The Agencies recognize that certain joint efforts that are “limited in duration and necessary to assist patients, consumers, and communities affected by COVID-19 and its aftermath may be a necessary response to exigent circumstances that provide Americans with products or services that might not be available otherwise.”
The Agencies announced that they will account for such “exigent circumstances” when evaluating efforts to address the COVID-19 pandemic.
Examples of the types of efforts that the Agencies will evaluate in light of the exigent circumstances include:
- Cooperation among healthcare facilities and other businesses to provide resources and services to communities without immediate access to personal protective equipment, medical supplies, or healthcare.
- Businesses temporarily combining production, distribution or service networks to facilitate production and distribution of COVID‑19-related supplies not traditionally manufactured or distributed by those businesses.
4. Expedited NCRPA/SDOAA Filing Procedure
The National Cooperative Research and Production Act (NCRPA) (as amended by the Standards Development Organization Advancement Act) provides for flexible treatment under antitrust laws for certain standards development organizations and joint ventures. The Agencies recognize that certain joint ventures may be necessary to address COVID-19, such as cooperation to provide goods to communities, expand existing capacity, or develop new products and services. To that end, the Agencies will “expeditiously” process filings made under the NCRPA. More information about filing a notification under the NCRPA is available here.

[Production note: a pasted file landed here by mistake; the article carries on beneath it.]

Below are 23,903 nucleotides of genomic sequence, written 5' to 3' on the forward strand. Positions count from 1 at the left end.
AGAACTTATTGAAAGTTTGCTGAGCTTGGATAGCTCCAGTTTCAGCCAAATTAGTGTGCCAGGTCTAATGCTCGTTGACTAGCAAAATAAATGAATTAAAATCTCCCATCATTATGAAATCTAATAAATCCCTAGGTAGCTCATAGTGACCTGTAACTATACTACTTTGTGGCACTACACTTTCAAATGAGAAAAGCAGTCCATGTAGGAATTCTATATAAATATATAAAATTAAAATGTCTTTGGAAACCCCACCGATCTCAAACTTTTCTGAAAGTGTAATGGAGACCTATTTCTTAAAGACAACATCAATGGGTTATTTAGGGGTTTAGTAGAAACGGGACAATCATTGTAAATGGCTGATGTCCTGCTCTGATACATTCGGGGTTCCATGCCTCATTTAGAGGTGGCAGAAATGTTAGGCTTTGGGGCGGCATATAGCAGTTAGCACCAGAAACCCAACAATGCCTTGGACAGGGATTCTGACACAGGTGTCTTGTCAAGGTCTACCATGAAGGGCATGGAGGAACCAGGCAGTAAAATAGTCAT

5. Continued Antitrust Enforcement
The joint statement includes strong words for those who might use COVID-19 “as an opportunity to subvert competition or prey on vulnerable Americans.” The Agencies admonished that they would not hesitate to hold such individuals and businesses accountable. Accordingly, parties must be mindful of activities that may result in civil enforcement of the antitrust laws, such as agreements between individuals and/or businesses to restrain competition through increased prices, lower wages, decreased output, or reduced quality as well as efforts by monopolists to use their market power to engage in exclusionary conduct. In addition, the DOJ will prosecute any criminal violations of the antitrust laws, which typically involve agreements or conspiracies between individuals or businesses to fix prices or wages, rig bids, or allocate markets.
The Joint Statement is welcome news for individuals and businesses, including healthcare providers, needing to collaborate with competitors in addressing the COVID-19 pandemic. Nonetheless, laws governing cooperation among competitors, and the antitrust laws generally, are complex and replete with nuance. Parties needing to engage in joint activities with their competitors under any circumstances should seek the advice of antitrust counsel before doing so. If you have any questions about how the Joint Statement may impact your business, please contact the authors of this alert.